Why was silver a fitting representation of the Medo-Persian kingdom? In ancient times silver signified money, for silver was the standard of value and the medium of exchange. Medo-Persia became noted for basing its power on money which was collected through an extensive tax system (Ezra 4:13; Dan 11:2).

Daniel stated that Medo-Persia would be inferior to Babylon. It was not inferior to Babylon in military strength, for it conquered Babylon. It was not inferior in size, for Medo-Persia was a much larger kingdom than Babylon. It was inferior in one respect. Being a partnership empire, it lack the absolute unity that Babylon enjoyed.

This prophecy of the dream was fulfilled when Medo-Persia conquered Babylon in 539 B.C.

Medo-Persia was to be succeeded by a third Gentile kingdom represented by the image's belly and thighs of bronze (v. 39). This would be the kingdom of Greece under Alexander the Great and his successors. One belly subdivided into two thighs was an excellent way for God to portray the Grecian kingdom ahead of time. After Alexander had unified his kingdom, he died at a young age. His kingdom was divided among his four leading generals. However, only two of the divisions played an important role in history. Those two divisions headquartered in Syria and Egypt.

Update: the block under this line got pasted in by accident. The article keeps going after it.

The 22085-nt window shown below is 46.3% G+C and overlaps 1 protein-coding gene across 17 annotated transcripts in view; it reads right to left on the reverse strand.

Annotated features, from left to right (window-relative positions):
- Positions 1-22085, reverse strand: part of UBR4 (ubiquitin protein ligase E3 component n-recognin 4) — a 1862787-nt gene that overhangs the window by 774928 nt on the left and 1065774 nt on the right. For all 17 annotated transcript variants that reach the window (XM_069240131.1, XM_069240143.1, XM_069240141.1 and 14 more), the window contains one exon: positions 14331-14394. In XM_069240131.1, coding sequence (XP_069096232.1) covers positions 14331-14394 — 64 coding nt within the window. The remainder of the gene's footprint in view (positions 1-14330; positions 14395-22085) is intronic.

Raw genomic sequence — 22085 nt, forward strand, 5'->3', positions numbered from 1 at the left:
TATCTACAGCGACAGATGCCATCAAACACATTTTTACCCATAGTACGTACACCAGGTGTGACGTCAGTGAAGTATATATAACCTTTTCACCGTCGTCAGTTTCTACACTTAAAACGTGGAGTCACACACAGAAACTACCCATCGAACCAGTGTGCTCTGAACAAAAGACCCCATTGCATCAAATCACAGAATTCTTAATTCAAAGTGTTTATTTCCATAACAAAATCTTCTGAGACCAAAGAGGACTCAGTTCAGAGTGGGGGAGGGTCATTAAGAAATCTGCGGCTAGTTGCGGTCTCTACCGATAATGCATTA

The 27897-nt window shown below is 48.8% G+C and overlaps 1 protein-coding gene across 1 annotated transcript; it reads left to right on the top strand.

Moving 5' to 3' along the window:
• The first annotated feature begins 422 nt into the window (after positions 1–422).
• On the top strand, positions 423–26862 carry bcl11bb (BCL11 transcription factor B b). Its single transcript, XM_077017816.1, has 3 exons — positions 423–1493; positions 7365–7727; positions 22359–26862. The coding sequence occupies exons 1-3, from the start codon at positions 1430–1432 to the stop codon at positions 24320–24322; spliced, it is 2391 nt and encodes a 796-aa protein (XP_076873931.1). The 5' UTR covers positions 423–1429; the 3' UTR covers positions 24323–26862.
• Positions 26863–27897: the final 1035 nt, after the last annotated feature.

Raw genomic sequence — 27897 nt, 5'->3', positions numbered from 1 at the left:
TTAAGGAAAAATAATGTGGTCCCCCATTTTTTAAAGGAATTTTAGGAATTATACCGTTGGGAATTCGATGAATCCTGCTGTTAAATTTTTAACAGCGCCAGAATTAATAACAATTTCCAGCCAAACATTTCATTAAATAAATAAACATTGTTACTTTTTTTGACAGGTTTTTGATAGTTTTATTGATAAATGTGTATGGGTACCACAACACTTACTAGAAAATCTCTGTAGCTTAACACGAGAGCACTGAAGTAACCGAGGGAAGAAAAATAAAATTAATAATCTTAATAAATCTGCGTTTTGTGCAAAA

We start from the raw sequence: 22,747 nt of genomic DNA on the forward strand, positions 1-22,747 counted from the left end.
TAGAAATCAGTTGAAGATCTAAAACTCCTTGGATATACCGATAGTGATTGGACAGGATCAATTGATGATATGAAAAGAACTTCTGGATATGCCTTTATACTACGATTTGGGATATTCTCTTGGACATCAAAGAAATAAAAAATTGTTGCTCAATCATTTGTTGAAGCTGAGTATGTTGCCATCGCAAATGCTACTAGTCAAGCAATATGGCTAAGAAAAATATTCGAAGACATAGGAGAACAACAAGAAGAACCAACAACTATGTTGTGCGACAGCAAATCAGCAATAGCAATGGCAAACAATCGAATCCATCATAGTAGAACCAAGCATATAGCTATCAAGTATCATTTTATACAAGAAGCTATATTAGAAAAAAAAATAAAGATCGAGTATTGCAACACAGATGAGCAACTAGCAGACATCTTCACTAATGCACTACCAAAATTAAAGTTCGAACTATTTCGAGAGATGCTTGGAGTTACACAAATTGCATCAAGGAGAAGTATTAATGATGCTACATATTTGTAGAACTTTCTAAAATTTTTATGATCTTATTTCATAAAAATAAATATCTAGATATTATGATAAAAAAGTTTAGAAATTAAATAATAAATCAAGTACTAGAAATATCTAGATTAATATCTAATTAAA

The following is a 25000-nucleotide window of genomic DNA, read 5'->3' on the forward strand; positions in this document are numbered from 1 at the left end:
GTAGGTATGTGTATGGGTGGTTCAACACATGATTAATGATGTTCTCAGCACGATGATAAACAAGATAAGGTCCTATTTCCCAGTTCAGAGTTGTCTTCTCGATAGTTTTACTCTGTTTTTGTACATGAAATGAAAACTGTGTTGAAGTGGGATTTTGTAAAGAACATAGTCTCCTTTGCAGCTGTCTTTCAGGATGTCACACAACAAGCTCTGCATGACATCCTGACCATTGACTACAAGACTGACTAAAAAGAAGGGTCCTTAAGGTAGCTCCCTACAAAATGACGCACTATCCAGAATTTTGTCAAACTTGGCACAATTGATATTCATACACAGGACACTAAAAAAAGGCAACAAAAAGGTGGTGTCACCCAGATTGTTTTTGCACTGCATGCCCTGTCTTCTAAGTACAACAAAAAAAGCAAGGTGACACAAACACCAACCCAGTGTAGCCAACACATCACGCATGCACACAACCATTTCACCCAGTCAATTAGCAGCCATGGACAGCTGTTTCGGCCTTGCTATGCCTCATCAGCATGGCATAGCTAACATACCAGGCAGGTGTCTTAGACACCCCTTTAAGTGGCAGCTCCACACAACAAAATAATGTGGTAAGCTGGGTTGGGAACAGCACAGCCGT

Why did God represent Greece with bronze? The Greeks developed this metal highly and used it extensively in their implements of war. Thus, their kingdom was characterized by bronze.

Daniel said that Greece would rule over all the earth, referring to the world then known to Daniel and his contemporaries. It is a fact that Alexander's kingdom ruled considerably more of the earth than did Babylon and Medo-Persia.

This part of the prophetic dream was fulfilled when Greece conquered Persia in 331 B.C.

Greece was to be succeeded by a fourth Gentile kingdom represented by the image's legs of iron and feet and toes of iron and clay (vv 40-43). This would be the Roman Empire. God's portrayal of Rome with two legs was very apt, for the ancient Roman Empire ruled extensive areas of both the western and eastern divisions of the world. In fact, in 364 A. D. the Roman Empire was divided politically into two divisions - the Western Roman Empire with Rome as its capital and the Eastern Roman Empire with Constantinople as its capital.